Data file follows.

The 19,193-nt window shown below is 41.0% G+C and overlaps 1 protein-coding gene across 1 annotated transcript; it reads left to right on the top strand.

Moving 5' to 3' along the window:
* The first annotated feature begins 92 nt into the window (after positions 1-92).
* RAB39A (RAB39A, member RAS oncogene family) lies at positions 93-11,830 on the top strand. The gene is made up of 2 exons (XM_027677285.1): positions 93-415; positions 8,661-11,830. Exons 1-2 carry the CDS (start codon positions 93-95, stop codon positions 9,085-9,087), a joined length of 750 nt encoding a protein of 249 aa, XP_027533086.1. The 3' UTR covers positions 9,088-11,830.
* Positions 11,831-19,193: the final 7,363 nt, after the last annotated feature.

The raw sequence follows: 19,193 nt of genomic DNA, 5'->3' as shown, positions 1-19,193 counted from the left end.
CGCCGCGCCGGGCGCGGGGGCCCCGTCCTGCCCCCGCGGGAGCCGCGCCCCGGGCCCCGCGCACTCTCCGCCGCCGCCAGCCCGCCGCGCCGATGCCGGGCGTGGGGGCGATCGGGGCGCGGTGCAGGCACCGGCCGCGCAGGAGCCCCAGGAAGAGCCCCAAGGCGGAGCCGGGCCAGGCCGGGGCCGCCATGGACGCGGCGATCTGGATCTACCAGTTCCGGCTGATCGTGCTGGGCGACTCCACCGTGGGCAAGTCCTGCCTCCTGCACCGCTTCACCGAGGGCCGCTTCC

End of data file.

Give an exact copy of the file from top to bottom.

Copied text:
The 19,193-nt window shown below is 41.0% G+C and overlaps 1 protein-coding gene across 1 annotated transcript; it reads left to right on the top strand.

Moving 5' to 3' along the window:
* The first annotated feature begins 92 nt into the window (after positions 1-92).
* RAB39A (RAB39A, member RAS oncogene family) lies at positions 93-11,830 on the top strand. The gene is made up of 2 exons (XM_027677285.1): positions 93-415; positions 8,661-11,830. Exons 1-2 carry the CDS (start codon positions 93-95, stop codon positions 9,085-9,087), a joined length of 750 nt encoding a protein of 249 aa, XP_027533086.1. The 3' UTR covers positions 9,088-11,830.
* Positions 11,831-19,193: the final 7,363 nt, after the last annotated feature.

The raw sequence follows: 19,193 nt of genomic DNA, 5'->3' as shown, positions 1-19,193 counted from the left end.
CGCCGCGCCGGGCGCGGGGGCCCCGTCCTGCCCCCGCGGGAGCCGCGCCCCGGGCCCCGCGCACTCTCCGCCGCCGCCAGCCCGCCGCGCCGATGCCGGGCGTGGGGGCGATCGGGGCGCGGTGCAGGCACCGGCCGCGCAGGAGCCCCAGGAAGAGCCCCAAGGCGGAGCCGGGCCAGGCCGGGGCCGCCATGGACGCGGCGATCTGGATCTACCAGTTCCGGCTGATCGTGCTGGGCGACTCCACCGTGGGCAAGTCCTGCCTCCTGCACCGCTTCACCGAGGGCCGCTTCC